• [0080]
    A surfactant can be an anionic surfactant, for example sodium dodecylsulfate (SDS), sodium dodecyl sulfate (SDS), sodium dodecyl benzenesulfonate, sodium lauryl sarcosinate, sodium di-bis-ethyl-hexyl sulfosuccinate, sodium lauryl sulfoacetate or sodium N-methyl-N-oleoyltaurate, a cationic surfactant, such as cetyltrimethylammonium bromide (CTAB) or lauryl dimethyl benzyl-ammonium chloride, a non-ionic surfactant, such as nonyl phenoxypolyethoxylethanol (NP-40), Tween-20, Triton-100 or a zwitterionic surfactant, such as 3-[(3-Cholamidopropyl)dimethylammonio]-1-propanesulfonate (CHAPS). Fluorosurfactants may also be used, such as Zonyl® fluorosurfactant from DuPont. Other surfactants may be employed as known to one of ordinary skill in the art. Different surfactants can be combined together to obtain better hydrophilic results.
  • [0081]
    The stem portion of a porous plastic nib may contain color change indicators which change color upon contact with a sample, such as a liquid. By placing color change indicators at specific locations on the stem, the operator can observe the sample volume transported through the tip of the nib and into the nib stem. Color change indicators are disclosed in US 2008/0199363. This is particularly useful when using colorless or slightly colored samples.
  • [0082]
    These color change indicators are particles that are located in the sintered porous plastic matrix. These particles of color change indicators are added to the particles of plastic and mixed before sintering to form the sintered porous plastic matrix. These particles of color change indicators retain particulate characteristics in the sintered porous plastic matrix as they have a higher melting temperature than the plastic particles. When particles of color change indicators are employed, the sintering temperature is chosen to sinter plastic particles but not to melt the dye particles.
  • [0083]
    The functional additives in the nibs can be introduced by co-sintering, solution treatment or both.
  • [0084]
    In another embodiment, nibs may be used for applying a fluid to a surface. For example, a topical anesthetic, an antiseptic fluid, a wound care agent, an antibacterial, an antibiotic, betadine, povidone-iodine, detergent, an antiviral, a pharmaceutical, a nutraceutical or a skin care product such as a sun screen, moisturizer or insect repellant substance may be applied.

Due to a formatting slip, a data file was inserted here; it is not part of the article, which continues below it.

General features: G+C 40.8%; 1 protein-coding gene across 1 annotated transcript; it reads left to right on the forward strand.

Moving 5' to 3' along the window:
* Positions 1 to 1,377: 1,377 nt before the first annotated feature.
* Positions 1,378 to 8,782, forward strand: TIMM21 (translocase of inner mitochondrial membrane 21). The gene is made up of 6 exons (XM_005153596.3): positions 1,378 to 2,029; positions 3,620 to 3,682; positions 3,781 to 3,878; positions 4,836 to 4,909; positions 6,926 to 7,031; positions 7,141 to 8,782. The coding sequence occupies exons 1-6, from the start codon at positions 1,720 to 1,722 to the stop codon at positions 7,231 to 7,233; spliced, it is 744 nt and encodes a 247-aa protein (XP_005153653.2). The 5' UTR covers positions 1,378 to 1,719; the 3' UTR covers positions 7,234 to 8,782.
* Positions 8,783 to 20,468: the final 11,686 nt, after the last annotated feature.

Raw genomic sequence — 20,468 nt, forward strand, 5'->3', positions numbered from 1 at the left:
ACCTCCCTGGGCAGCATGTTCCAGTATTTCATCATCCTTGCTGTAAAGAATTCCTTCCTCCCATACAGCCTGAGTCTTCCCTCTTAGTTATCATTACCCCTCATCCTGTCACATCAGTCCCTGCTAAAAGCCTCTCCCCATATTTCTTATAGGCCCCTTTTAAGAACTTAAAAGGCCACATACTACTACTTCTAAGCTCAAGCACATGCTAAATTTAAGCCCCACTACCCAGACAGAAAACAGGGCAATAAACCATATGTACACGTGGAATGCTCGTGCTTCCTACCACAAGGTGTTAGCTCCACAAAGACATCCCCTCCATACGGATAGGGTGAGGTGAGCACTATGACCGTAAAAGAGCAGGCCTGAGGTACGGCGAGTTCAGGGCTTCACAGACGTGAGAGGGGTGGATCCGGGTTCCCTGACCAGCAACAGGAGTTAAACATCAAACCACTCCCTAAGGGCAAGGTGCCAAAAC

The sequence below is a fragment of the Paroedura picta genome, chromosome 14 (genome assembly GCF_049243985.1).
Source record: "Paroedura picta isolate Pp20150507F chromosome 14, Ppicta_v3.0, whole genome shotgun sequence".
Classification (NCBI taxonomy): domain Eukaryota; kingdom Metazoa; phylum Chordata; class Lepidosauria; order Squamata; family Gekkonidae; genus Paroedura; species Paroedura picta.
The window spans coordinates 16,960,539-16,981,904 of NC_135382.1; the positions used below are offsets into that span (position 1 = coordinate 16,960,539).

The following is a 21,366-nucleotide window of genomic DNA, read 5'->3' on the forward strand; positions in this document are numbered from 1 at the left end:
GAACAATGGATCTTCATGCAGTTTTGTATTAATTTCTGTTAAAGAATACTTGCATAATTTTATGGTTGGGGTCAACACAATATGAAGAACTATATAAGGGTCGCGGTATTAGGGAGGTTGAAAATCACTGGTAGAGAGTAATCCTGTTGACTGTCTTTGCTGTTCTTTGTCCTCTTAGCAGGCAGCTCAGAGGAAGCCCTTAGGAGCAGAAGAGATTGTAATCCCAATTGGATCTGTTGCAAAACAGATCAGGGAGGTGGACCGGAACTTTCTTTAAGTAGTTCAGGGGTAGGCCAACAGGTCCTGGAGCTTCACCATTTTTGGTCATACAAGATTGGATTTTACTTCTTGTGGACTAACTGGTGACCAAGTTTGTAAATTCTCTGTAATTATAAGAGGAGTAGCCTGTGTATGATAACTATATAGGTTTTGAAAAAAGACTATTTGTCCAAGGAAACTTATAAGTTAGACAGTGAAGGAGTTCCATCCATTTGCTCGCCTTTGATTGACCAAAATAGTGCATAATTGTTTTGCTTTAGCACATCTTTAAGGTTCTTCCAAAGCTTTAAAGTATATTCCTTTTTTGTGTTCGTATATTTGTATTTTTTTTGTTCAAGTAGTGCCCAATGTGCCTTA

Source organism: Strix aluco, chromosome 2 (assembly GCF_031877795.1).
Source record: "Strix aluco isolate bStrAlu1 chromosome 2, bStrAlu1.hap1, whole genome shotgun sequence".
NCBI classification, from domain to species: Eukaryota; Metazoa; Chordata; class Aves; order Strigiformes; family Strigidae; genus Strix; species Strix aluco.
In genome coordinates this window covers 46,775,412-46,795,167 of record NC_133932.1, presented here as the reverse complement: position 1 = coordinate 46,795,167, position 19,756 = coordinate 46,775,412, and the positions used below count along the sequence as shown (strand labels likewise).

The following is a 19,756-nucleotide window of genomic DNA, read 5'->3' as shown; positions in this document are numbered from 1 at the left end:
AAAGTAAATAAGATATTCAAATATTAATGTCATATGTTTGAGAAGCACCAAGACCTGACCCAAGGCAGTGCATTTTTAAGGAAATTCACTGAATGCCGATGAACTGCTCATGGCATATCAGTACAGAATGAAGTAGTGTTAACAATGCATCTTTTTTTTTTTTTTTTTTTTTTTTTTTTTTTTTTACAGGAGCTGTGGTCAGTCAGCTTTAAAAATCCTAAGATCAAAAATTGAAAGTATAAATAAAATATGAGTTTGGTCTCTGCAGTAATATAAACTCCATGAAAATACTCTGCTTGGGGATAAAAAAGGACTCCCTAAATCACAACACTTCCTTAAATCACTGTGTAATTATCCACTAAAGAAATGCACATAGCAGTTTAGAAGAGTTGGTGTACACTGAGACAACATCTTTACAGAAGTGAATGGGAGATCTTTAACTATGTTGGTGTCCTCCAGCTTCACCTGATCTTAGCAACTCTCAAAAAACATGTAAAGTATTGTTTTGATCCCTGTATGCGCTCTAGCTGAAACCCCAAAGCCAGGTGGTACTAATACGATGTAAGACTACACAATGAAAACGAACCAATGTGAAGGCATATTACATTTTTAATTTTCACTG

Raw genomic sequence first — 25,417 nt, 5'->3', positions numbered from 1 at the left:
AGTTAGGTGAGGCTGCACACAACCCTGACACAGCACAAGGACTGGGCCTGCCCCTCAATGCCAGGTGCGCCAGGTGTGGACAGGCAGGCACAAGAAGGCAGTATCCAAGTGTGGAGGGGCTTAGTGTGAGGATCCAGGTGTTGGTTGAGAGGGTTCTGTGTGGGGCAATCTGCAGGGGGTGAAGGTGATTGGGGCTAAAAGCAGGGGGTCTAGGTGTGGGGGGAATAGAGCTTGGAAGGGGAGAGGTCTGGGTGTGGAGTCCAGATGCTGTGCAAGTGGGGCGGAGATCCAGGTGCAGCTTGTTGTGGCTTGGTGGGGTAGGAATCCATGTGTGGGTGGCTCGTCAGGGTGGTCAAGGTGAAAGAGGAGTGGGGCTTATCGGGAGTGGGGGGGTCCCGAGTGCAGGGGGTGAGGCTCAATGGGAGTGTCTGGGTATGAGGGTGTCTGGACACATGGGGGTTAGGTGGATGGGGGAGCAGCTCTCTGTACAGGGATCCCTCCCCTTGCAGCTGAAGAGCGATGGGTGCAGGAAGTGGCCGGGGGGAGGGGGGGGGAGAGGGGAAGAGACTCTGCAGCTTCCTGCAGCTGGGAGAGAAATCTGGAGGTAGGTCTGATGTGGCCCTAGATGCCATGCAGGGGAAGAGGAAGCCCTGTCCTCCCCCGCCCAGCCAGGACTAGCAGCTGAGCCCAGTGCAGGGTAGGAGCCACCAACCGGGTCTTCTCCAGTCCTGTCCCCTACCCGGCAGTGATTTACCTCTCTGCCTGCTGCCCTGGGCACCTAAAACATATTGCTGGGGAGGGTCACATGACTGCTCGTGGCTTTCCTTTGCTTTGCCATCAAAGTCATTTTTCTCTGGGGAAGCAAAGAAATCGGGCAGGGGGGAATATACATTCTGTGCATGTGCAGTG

• [0085]
    In another embodiment, nibs are sterilized. In yet another embodiment nibs are sterilized before or after surface activation. Sterilization may occur using techniques known to one of ordinary skill, such as gamma irradiation, plasma, ethylene oxide gas, dry heat or wet heat.
  • Manufacture of Nibs
  • [0086]
    In one embodiment, the porous nibs to be inserted in a device, such as a writing instrument-like device or pen-like device are generally comprised of two components, a nib tip and a nib stem, although in other embodiments, the tip may be inserted into a device without a nib stem. The nib tip contacts the sample and the nib stem is for inserting the nib into the device. In one embodiment, the nibs are made from molding process by placing plastic particles in a mold of desired shape and then sintering the mold using pressure and heat to form the nib.
  • [0087]
    The nib tip and nib stem may have the same chemical composition or different chemical compositions. In this embodiment, tips are used to collect, store, transport and/or deliver the samples and stems are use for connecting the tip to a housing. In another embodiment, tips are used to collect, store, transport and/or deliver the samples, and stems are use to connect the tip to a housing and also to collect, store, transport and/or deliver the samples.
  • [0088]
    For example, in one design, the nib tip may be formed of any of the above-described materials, and the nib stem, if provided, may be formed of a different material. The nib tip and nib stem may then be welded, sintered, adhered via adhesive, or any other appropriate securing mechanism may be used to secure the two components together. Alternatively, the two different materials may be placed in the same mold and sintered or heated so that they form an integral component. In another design, the nib stem, if used, may be formed of the same material as the nib tip, such that the entire structure may be formed integrally or the portions may be independently formed and then secured to one another using any of the above described options. In a further design, a nib stem is not used and the nib tip itself is designed such that it can be directly secured to the device. Based on this design, a nib may not have a stem and the whole nib is the tip, such as spherical, conical, triangular, cylindrical or other short or elongated nibs.